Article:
Sen. Mike Lee, R-Utah, says he's hearing that Washington, D.C., Mayor Muriel Bowser plans to evict at least 1,200 National Guard troops from city hotels after she clashed with President Trump over the handling of George Floyd unrest in the city. If the reports from his sources are true, he won't be happy, Lee told “Fox News @ Night.” “I find this very strange,” Lee said. “They [the soldiers] came here at the request of their country and now, in the middle of it, in the middle of a deployment, in the middle of their fourth consecutive all-nighter, they’re being told they’re not welcome there. That is unpatriotic; that is unacceptable.” REP. WALTZ: NATIONAL GUARD MUST DEPLOY TO ALLOW POLICE TO KEEP ORDER, STOP LOOTERS Bowser has spoken out against the need for federal troops in the city. “We are examining every legal question about the president’s authority to send troops, even National Guard, to the...
    SAN FRANCISCO (AP) — The federal government must revoke its approval of a widely used weed killer that has damaged other crops and turned neighbor against neighbor in some farm communities, a federal appeals court in California ruled. Dicamba is used on tens of millions of acres of soybeans and cotton nationwide “but its toxicity is not limited to weeds,” the 9th U.S. Circuit Court of Appeals ruled Wednesday, the San Francisco Chronicle reported. Companies that make dicamba were licensed in 2016 and the Environmental Protection Agency renewed the license for two years in 2018. The approval involved a newer version designed to be sprayed on genetically modified soybeans and cotton. Environmental and food safety groups had sued to block approval. The EPA approval came with restrictions on when dicamba could be sprayed to avoid it being carried by wind or other conditions onto neighboring fields where crops couldn’t...
    (CNN)A 35-year-old black man in federal prison in New York City died after he became "disruptive" and guards used pepper spray, the Justice Department said.Jamel Floyd, who had been at the Metropolitan Detention Center in Brooklyn since October 2019, was barricaded inside his cell and was "breaking the cell door window with a metal object," the department said in a press release. "He became increasingly disruptive and potentially harmful to himself and others," the release said. "Pepper spray was deployed, and staff removed him from his cell." Medical staff determined that Floyd was unresponsive and "instantly initiated life-saving measures," the department said. Floyd was transported to a local hospital and pronounced dead by hospital staff. The release states that there is no indication his death was related to Covid-19.Read MoreCalls for independent investigationThe matter is under investigation, and US Marshals and the FBI were notified, according to the release. Organizations...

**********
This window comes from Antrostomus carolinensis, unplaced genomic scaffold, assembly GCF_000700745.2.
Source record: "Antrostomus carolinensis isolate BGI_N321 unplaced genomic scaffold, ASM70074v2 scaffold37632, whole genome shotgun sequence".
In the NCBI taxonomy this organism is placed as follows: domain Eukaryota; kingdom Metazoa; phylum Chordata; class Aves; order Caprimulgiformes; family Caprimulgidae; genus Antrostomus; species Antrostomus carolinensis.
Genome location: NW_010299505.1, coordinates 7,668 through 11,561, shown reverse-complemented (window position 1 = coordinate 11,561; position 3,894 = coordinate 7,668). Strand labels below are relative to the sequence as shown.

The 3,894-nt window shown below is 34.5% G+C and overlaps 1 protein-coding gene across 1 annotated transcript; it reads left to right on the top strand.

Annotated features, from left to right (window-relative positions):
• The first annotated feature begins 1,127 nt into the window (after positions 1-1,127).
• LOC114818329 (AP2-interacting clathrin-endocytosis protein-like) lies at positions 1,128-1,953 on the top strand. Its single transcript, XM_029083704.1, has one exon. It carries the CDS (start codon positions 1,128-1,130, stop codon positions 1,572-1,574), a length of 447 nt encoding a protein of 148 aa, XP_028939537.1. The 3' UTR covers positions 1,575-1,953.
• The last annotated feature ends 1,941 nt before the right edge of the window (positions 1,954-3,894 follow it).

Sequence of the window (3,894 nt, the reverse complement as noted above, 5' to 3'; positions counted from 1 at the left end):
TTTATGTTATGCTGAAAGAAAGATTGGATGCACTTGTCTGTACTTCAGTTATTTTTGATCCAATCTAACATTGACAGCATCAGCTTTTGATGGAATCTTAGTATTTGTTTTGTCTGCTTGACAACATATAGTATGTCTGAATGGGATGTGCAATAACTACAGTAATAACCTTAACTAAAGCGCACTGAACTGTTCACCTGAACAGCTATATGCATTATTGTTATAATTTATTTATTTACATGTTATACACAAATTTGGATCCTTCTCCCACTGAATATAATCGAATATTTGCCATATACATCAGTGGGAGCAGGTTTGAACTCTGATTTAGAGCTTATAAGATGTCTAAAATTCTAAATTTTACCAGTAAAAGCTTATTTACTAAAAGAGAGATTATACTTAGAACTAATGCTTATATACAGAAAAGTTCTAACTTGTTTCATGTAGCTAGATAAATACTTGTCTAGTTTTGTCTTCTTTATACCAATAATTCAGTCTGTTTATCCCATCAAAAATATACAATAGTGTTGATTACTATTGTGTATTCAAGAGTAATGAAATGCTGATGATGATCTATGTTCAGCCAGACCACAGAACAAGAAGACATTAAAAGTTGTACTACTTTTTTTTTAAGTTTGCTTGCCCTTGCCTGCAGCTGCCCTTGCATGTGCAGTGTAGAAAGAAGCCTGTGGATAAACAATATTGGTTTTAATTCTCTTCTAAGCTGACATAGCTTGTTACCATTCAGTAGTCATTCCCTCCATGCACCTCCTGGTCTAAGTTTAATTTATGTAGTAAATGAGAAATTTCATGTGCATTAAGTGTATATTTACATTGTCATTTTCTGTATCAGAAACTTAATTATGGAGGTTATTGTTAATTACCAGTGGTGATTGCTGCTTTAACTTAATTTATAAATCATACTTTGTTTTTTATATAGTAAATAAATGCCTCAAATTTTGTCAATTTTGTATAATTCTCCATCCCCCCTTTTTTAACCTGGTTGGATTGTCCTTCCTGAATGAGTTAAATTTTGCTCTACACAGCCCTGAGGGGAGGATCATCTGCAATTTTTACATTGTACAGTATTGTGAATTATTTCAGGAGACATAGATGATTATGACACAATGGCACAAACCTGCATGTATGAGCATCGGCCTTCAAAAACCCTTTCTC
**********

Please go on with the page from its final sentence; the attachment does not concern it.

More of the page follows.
WASHINGTON -- The American Civil Liberties Union sued the Trump administration Thursday, alleging officials violated the civil rights of protesters who were forcefully removed from a park near the White House by police using chemical agents before President Donald Trump walked to a nearby church to take a photo.The lawsuit, filed in federal court on Washington, comes as Attorney General William Barr defended the decision to forcefully remove the peaceful protesters, saying it was necessary to protect officers and federal property.The suit argues that Trump, Barr and other officials "unlawfully conspired to violate" the protesters' rights when clearing Lafayette Park on Monday. Law enforcement officers aggressively forced the protesters back, firing smoke bombs and pepper balls into the crowd to disperse them from the park.The lawsuit was filed on behalf of the group Black Lives Matter D.C. and individual protesters who were present. It is filed by the ACLU of...
    Sen. Cory Booker, D-N.J., became emotional on the Senate floor Thursday after Sen. Rand Paul, R-Ky., held up legislation that would make lynching a federal hate crime punishable by up to life in prison. The Emmett Till Antilynching Act overwhelmingly passed the House of Representatives, 410-4 in February. The Senate unanimously passed virtually identical legislation last year, but the House vote renamed the measure for Till -- a 14-year-old black boy who was lynched in Mississippi in 1955 -- forcing the bill back to the Senate. EMMETT TILL MEMORIAL GETS EXTRA LAYER OF PROTECTION AFTER ACTS OF VANDALISM Paul has claimed the measure is written too broadly, saying Thursday that it would "allow altercations resulting in a cut, abrasion, bruise, or any other injury no matter how temporary to be subject to a 10-year penalty." The Republican also noted that murdering someone because of their race is already a federal hate crime and urged the Senate to make other reforms,...